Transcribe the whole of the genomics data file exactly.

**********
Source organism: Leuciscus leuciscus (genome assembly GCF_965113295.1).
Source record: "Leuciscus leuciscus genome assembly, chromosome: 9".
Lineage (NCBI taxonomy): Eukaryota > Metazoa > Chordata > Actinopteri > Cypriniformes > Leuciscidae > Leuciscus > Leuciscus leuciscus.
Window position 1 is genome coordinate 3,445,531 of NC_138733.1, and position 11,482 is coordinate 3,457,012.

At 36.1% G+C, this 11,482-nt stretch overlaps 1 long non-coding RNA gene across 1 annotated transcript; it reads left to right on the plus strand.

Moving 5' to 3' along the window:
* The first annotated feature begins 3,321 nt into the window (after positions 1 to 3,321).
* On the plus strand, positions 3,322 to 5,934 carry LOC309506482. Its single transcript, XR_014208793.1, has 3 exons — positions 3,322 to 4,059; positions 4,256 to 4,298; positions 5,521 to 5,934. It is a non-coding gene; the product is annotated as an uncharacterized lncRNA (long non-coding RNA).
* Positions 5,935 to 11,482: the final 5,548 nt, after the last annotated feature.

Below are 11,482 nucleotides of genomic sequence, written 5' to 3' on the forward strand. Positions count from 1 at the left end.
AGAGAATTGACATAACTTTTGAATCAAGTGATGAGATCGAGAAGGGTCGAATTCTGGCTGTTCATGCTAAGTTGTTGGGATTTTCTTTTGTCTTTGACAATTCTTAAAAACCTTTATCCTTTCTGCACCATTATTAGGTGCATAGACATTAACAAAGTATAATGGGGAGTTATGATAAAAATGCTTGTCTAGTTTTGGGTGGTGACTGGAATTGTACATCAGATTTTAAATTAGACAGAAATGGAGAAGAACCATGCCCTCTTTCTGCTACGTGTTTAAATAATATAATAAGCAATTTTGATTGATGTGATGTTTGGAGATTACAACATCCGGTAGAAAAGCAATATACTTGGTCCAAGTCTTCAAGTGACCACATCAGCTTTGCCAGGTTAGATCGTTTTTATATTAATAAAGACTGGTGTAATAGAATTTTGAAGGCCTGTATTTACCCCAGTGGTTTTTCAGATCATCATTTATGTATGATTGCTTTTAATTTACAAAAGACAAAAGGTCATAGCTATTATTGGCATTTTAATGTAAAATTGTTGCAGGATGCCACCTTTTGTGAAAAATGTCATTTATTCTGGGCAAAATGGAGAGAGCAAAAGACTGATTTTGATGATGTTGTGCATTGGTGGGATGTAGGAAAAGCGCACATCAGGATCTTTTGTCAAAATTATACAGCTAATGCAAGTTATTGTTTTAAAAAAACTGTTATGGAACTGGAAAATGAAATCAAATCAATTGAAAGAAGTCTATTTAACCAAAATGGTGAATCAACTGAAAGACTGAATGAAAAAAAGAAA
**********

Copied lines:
Source organism: Leuciscus leuciscus (genome assembly GCF_965113295.1).
Source record: "Leuciscus leuciscus genome assembly, chromosome: 9".
Lineage (NCBI taxonomy): Eukaryota > Metazoa > Chordata > Actinopteri > Cypriniformes > Leuciscidae > Leuciscus > Leuciscus leuciscus.
Window position 1 is genome coordinate 3,445,531 of NC_138733.1, and position 11,482 is coordinate 3,457,012.

At 36.1% G+C, this 11,482-nt stretch overlaps 1 long non-coding RNA gene across 1 annotated transcript; it reads left to right on the plus strand.

Moving 5' to 3' along the window:
* The first annotated feature begins 3,321 nt into the window (after positions 1 to 3,321).
* On the plus strand, positions 3,322 to 5,934 carry LOC309506482. Its single transcript, XR_014208793.1, has 3 exons — positions 3,322 to 4,059; positions 4,256 to 4,298; positions 5,521 to 5,934. It is a non-coding gene; the product is annotated as an uncharacterized lncRNA (long non-coding RNA).
* Positions 5,935 to 11,482: the final 5,548 nt, after the last annotated feature.

Below are 11,482 nucleotides of genomic sequence, written 5' to 3' on the forward strand. Positions count from 1 at the left end.
AGAGAATTGACATAACTTTTGAATCAAGTGATGAGATCGAGAAGGGTCGAATTCTGGCTGTTCATGCTAAGTTGTTGGGATTTTCTTTTGTCTTTGACAATTCTTAAAAACCTTTATCCTTTCTGCACCATTATTAGGTGCATAGACATTAACAAAGTATAATGGGGAGTTATGATAAAAATGCTTGTCTAGTTTTGGGTGGTGACTGGAATTGTACATCAGATTTTAAATTAGACAGAAATGGAGAAGAACCATGCCCTCTTTCTGCTACGTGTTTAAATAATATAATAAGCAATTTTGATTGATGTGATGTTTGGAGATTACAACATCCGGTAGAAAAGCAATATACTTGGTCCAAGTCTTCAAGTGACCACATCAGCTTTGCCAGGTTAGATCGTTTTTATATTAATAAAGACTGGTGTAATAGAATTTTGAAGGCCTGTATTTACCCCAGTGGTTTTTCAGATCATCATTTATGTATGATTGCTTTTAATTTACAAAAGACAAAAGGTCATAGCTATTATTGGCATTTTAATGTAAAATTGTTGCAGGATGCCACCTTTTGTGAAAAATGTCATTTATTCTGGGCAAAATGGAGAGAGCAAAAGACTGATTTTGATGATGTTGTGCATTGGTGGGATGTAGGAAAAGCGCACATCAGGATCTTTTGTCAAAATTATACAGCTAATGCAAGTTATTGTTTTAAAAAAACTGTTATGGAACTGGAAAATGAAATCAAATCAATTGAAAGAAGTCTATTTAACCAAAATGGTGAATCAACTGAAAGACTGAATGAAAAAAAGAAA